Login | Request Account (DAF staff only)

Geographical distribution and risk factors for Echinococcus granulosus infection in peri-urban wild dog populations

Share this record

Add to FacebookAdd to LinkedinAdd to XAdd to WechatAdd to Microsoft_teamsAdd to WhatsappAdd to Any

Export this record

View Altmetrics

Harriott, L., Gentle, M. N., Traub, R., Cobbold, R. and Soares Magalhães, R. (2019) Geographical distribution and risk factors for Echinococcus granulosus infection in peri-urban wild dog populations. International Journal for Parasitology: Parasites and Wildlife, 10 . pp. 149-155. ISSN 2213-2244


Article Link: https://doi.org/10.1016/j.ijppaw.2019.08.005

Publisher URL: http://www.sciencedirect.com/science/article/pii/S2213224419301269


The transmission of zoonotic pathogens associated with wildlife in peri-urban environments can be influenced by the interplay of numerous socioecological factors. Echinococcus granulosus is known to be common within peri-urban wild dog populations however knowledge of the factors that influence its presence is limited. We investigated the demographic distribution of adult cestode abundance (ACA: defined as the product between prevalence of infection and adult cestode infection intensity) and the role of the physical environment, climate and individual factors in determining the geographical variation of E. granulosus infection in wild dog populations from southeast Queensland and surrounds. Our results align with previous studies that show significant E. granulosus aggregation in that 15.8% of peri-urban wild dogs sampled were responsible for ∼70% of the total adult cestode infection intensity. On average, female dogs were found to have a higher ACA than male dogs, and the average ACA generally decreased with age. Significant geographical variation was found in the prevalence of E. granulosus, with a strong propensity for clustering. The average size of clusters was 22.5 km. The probability of finding E. granulosus infection significantly increased with maximum temperature, relative humidity, and rainfall, and after accounting for individual and climatic variables, the model accounted for the majority of the spatial dependence in prevalence. Our predictive map of E. granulosus prevalence in peri-urban wild dogs confirms that E. granulosus is highly endemic in the eastern Australia study area. The prediction map provides a useful tool for targeting potential disease management strategies in peri-urban areas, where broad scale management of wild dog populations is difficult to implement.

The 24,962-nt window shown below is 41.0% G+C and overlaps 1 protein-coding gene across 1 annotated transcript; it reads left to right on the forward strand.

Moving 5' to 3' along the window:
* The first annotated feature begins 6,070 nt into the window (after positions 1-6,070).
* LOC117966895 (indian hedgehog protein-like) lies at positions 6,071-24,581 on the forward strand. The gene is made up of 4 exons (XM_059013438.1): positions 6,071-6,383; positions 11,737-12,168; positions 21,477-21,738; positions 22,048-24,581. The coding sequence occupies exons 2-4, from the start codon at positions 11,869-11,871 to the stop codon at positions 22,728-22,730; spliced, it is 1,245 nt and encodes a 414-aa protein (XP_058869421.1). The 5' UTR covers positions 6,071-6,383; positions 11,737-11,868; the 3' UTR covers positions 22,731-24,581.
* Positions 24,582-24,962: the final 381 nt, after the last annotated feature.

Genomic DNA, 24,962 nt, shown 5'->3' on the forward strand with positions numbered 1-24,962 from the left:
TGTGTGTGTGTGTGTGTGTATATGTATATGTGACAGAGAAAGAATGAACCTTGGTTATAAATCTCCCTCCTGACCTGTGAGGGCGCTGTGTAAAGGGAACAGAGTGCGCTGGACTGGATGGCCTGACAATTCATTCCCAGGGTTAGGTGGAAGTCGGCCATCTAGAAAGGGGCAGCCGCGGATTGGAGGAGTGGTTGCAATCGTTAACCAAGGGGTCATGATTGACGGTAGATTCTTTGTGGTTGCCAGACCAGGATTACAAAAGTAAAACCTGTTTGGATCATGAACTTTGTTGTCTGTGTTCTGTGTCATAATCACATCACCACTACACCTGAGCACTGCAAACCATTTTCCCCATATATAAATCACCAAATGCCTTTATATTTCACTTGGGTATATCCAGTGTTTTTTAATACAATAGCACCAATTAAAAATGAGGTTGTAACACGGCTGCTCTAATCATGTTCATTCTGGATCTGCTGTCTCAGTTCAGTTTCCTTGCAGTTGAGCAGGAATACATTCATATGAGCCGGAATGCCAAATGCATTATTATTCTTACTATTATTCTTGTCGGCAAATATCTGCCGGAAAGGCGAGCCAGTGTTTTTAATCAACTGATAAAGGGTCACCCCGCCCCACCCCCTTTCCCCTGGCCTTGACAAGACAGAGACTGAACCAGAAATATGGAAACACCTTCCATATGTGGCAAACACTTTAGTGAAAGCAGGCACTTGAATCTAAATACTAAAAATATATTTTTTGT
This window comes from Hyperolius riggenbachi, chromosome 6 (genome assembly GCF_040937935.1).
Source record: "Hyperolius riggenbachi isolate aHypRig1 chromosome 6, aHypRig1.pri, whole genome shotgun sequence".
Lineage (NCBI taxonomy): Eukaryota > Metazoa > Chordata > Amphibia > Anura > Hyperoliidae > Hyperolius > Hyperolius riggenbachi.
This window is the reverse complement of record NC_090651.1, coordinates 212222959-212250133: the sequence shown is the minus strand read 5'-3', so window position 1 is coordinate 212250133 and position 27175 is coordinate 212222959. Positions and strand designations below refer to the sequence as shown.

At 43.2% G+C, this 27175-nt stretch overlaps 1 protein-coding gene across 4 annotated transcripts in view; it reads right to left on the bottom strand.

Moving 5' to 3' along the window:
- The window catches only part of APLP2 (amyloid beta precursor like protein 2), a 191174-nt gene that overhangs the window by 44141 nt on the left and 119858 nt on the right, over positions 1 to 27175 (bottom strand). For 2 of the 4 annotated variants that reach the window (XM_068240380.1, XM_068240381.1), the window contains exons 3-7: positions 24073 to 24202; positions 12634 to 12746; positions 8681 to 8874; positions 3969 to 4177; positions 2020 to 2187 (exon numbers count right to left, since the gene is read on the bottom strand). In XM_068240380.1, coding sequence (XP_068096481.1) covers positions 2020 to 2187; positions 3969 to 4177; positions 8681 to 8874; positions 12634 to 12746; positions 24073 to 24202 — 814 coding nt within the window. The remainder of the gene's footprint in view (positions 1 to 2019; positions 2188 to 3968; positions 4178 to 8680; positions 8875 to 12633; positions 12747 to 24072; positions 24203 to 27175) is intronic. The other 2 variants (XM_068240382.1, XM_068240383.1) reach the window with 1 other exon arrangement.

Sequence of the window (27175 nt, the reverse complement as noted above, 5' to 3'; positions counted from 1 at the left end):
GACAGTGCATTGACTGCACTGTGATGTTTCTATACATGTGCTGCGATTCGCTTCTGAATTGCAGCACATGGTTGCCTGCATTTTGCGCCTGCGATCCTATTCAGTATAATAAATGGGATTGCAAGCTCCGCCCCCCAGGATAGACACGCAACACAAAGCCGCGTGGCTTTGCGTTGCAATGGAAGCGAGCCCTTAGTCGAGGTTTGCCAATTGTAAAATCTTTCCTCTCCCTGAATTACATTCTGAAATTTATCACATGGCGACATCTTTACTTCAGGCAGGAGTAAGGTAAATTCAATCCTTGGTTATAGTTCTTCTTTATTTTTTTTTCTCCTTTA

Item Type:Article
Business groups:Biosecurity Queensland
Additional Information:Open access
Keywords:Wild dog Zoonosis Hydatid Dingo Public health
Subjects:Science > Invasive Species > Animals > Animal control and ecology
Science > Invasive Species > Animals > Impact assessment
Animal culture > Small animal culture
Live Archive:12 Nov 2019 05:00
Last Modified:28 Jul 2022 01:30

Repository Staff Only: item control page


Downloads per month over past year

View more statistics